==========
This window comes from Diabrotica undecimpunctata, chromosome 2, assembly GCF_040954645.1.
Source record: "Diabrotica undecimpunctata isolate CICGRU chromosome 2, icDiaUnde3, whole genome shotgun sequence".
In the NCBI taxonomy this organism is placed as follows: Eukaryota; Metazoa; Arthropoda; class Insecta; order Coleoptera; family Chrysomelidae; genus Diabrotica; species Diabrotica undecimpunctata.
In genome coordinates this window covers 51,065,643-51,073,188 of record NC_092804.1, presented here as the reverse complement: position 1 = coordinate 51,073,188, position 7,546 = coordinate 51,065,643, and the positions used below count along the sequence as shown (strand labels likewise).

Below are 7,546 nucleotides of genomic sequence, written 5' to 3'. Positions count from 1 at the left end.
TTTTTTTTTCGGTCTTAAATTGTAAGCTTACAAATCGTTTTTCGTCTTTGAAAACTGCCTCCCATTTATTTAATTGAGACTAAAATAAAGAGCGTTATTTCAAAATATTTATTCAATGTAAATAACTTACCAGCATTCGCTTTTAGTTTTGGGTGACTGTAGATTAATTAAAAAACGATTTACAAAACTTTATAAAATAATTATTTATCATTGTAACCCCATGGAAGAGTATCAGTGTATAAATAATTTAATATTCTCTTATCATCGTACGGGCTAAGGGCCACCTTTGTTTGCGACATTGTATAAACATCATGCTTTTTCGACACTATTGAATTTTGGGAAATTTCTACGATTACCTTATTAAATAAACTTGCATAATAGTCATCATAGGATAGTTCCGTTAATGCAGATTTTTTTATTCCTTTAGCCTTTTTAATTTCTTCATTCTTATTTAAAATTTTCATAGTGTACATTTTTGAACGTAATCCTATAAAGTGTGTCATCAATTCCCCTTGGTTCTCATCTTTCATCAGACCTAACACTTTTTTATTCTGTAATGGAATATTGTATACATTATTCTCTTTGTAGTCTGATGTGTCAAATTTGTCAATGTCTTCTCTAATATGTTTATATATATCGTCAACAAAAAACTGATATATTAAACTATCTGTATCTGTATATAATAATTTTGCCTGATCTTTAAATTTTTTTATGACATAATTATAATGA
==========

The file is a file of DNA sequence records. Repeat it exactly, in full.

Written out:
This window comes from Diabrotica undecimpunctata, chromosome 2, assembly GCF_040954645.1.
Source record: "Diabrotica undecimpunctata isolate CICGRU chromosome 2, icDiaUnde3, whole genome shotgun sequence".
In the NCBI taxonomy this organism is placed as follows: Eukaryota; Metazoa; Arthropoda; class Insecta; order Coleoptera; family Chrysomelidae; genus Diabrotica; species Diabrotica undecimpunctata.
In genome coordinates this window covers 51,065,643-51,073,188 of record NC_092804.1, presented here as the reverse complement: position 1 = coordinate 51,073,188, position 7,546 = coordinate 51,065,643, and the positions used below count along the sequence as shown (strand labels likewise).

Below are 7,546 nucleotides of genomic sequence, written 5' to 3'. Positions count from 1 at the left end.
TTTTTTTTTCGGTCTTAAATTGTAAGCTTACAAATCGTTTTTCGTCTTTGAAAACTGCCTCCCATTTATTTAATTGAGACTAAAATAAAGAGCGTTATTTCAAAATATTTATTCAATGTAAATAACTTACCAGCATTCGCTTTTAGTTTTGGGTGACTGTAGATTAATTAAAAAACGATTTACAAAACTTTATAAAATAATTATTTATCATTGTAACCCCATGGAAGAGTATCAGTGTATAAATAATTTAATATTCTCTTATCATCGTACGGGCTAAGGGCCACCTTTGTTTGCGACATTGTATAAACATCATGCTTTTTCGACACTATTGAATTTTGGGAAATTTCTACGATTACCTTATTAAATAAACTTGCATAATAGTCATCATAGGATAGTTCCGTTAATGCAGATTTTTTTATTCCTTTAGCCTTTTTAATTTCTTCATTCTTATTTAAAATTTTCATAGTGTACATTTTTGAACGTAATCCTATAAAGTGTGTCATCAATTCCCCTTGGTTCTCATCTTTCATCAGACCTAACACTTTTTTATTCTGTAATGGAATATTGTATACATTATTCTCTTTGTAGTCTGATGTGTCAAATTTGTCAATGTCTTCTCTAATATGTTTATATATATCGTCAACAAAAAACTGATATATTAAACTATCTGTATCTGTATATAATAATTTTGCCTGATCTTTAAATTTTTTTATGACATAATTATAATGA